Stanley Ho’s II. He laid the foundation of his escape fortune to Macau in World War II. But it was not indisputable

Remembering the life of Stanley Ho, Macao's 'godfather of gambling'

But before he made Ho Macao, he had to do it himself.

Born in 1921, Ho had hard times when his father fled to Saigon after his job collapsed in the late 1920s and left that side of the family’s lack of money. Soon, II. World War II broke out.

After the attack on Pearl Harbor on December 7, 1941, Britain and America declared war on Japan. The Japanese army invaded the British Hong Kong colony, where the city fell on Christmas Day, despite severe resistance.

Working as an airstrike officer, Ho threw his uniform out of fear of Hong Kong’s domination, recalled in Jill McGivering’s “Macao Reminded” book.

But unlike the thousands of people who died of starvation, war or the Japanese, Ho had options.

His great uncle was Sir Robert Hotung, the rich Eurasian comprador, the first Chinese to live at the Summit of Hong Kong, a wealthy region where only Westerners were allowed to live.

In the 1940s, Sir Robert lived in Macau and at the age of 20 invited Ho to the Portuguese colony where he was waiting for a wealth of opportunity.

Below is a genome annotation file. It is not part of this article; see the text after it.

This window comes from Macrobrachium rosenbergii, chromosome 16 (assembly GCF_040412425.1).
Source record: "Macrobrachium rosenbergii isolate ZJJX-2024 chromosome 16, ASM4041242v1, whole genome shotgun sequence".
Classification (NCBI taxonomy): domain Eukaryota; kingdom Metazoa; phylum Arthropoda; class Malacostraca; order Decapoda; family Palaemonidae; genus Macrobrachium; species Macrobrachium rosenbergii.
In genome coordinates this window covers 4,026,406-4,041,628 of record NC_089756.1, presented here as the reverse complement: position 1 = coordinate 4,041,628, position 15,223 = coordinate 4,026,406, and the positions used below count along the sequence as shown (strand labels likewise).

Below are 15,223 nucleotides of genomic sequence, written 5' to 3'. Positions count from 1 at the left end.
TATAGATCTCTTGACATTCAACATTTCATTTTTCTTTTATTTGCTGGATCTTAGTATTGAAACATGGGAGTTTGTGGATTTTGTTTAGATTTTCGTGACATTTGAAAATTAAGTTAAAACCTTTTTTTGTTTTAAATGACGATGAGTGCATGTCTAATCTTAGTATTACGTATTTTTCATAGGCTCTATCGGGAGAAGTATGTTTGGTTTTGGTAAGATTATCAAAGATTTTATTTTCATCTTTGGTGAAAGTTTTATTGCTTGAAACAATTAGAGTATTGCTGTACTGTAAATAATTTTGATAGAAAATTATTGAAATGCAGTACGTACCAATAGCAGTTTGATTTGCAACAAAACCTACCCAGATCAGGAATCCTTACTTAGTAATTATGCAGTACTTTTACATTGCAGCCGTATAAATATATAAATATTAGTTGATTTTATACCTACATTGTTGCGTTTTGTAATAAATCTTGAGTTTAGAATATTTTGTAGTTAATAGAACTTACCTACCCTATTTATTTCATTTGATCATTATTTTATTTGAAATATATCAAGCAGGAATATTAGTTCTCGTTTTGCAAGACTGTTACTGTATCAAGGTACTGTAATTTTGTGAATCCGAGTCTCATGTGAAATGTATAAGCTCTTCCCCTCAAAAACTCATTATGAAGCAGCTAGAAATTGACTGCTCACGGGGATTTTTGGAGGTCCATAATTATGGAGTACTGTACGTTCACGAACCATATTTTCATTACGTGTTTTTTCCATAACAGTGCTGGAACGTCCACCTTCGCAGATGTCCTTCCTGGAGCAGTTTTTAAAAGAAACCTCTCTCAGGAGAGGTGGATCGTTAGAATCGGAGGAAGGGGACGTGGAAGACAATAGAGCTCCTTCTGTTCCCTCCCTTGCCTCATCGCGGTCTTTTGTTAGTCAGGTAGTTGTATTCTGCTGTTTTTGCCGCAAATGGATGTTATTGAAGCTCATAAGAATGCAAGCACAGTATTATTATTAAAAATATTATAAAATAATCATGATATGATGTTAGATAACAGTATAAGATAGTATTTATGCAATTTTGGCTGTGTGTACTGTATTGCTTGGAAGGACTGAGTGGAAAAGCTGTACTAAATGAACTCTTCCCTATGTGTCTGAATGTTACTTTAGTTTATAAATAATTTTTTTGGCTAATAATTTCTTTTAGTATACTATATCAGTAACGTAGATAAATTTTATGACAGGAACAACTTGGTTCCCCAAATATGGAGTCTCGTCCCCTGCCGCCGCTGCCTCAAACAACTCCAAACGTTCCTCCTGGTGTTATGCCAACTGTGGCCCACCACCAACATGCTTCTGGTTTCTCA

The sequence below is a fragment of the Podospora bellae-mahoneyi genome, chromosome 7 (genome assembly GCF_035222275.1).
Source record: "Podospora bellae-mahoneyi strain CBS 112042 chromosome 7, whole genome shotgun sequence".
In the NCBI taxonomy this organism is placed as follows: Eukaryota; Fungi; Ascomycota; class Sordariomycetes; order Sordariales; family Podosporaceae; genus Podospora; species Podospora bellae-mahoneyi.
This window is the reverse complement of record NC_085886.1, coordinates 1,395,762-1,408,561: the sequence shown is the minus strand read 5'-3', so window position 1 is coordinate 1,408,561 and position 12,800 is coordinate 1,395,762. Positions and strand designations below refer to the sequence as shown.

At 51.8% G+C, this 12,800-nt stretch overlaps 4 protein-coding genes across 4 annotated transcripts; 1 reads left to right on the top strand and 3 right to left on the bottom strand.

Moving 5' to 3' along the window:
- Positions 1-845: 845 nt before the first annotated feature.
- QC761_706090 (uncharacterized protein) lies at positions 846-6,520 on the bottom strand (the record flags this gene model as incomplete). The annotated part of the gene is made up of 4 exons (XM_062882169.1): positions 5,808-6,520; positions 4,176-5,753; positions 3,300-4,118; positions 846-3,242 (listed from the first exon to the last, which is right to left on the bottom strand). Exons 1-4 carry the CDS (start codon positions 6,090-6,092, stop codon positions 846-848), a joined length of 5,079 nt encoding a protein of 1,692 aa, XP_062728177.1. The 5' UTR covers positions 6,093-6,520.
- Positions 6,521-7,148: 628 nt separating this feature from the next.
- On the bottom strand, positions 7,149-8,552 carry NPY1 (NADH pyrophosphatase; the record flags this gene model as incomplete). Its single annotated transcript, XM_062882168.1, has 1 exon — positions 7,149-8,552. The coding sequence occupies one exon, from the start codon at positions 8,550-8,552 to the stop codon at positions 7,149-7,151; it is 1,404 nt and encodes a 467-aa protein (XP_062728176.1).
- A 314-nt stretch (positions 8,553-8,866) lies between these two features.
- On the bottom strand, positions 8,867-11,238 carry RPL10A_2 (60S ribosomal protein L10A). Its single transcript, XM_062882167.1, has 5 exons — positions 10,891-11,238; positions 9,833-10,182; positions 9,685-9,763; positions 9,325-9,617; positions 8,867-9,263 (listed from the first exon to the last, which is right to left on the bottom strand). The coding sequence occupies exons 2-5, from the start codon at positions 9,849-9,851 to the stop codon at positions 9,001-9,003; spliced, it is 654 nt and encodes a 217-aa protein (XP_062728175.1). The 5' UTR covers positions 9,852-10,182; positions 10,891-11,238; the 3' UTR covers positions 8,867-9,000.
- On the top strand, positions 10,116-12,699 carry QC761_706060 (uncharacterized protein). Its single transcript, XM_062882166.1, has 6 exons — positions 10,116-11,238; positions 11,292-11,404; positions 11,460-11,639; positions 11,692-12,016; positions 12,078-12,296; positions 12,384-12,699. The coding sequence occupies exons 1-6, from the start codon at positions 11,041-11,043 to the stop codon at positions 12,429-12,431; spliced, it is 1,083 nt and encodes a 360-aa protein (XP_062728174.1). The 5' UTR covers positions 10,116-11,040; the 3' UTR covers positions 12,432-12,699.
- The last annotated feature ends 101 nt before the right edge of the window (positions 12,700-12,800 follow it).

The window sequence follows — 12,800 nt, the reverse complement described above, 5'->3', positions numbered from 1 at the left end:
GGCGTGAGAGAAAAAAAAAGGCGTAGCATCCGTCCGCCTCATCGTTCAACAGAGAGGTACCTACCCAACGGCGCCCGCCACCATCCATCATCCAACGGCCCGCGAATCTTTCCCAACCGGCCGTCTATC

In the 1990s, Ho told historian Philip Snow, who wrote a book about the fall of Hong Kong and the Japanese occupation, “I made a lot of money from the war.”

That’s how he did it.

Macau: City of Peace

In the early 1940s, Macao, most of which was under Japanese control, found itself in a unique position in the Asian theater.

Portugal remained neutral in the war until 1944, and therefore Macau was also considered a neutral zone. Colonial Portuguese Government Gabriel Maurício Teixeira and only Dr. The enigmatic Dr. known as Lobo. It was directed by Pedro José Lobo.

However, Japan controlled the seas and ports around Macau. So Macao had to cooperate with the Japanese to allow food and ingredients to enter colony. For Teixeira and Lobo, there was a delicate balance between maintaining the neutral integrity of the region and avoiding open cooperation with the Japanese.

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War-time conditions were difficult in Macao. Food supply was short, inflation was widespread, and the colony had to deal with an increasing number of Chinese and European refugees. Smuggling and black market developed.

The Japanese troops crossed the defeated Hong Kong in 1941 and held a parade.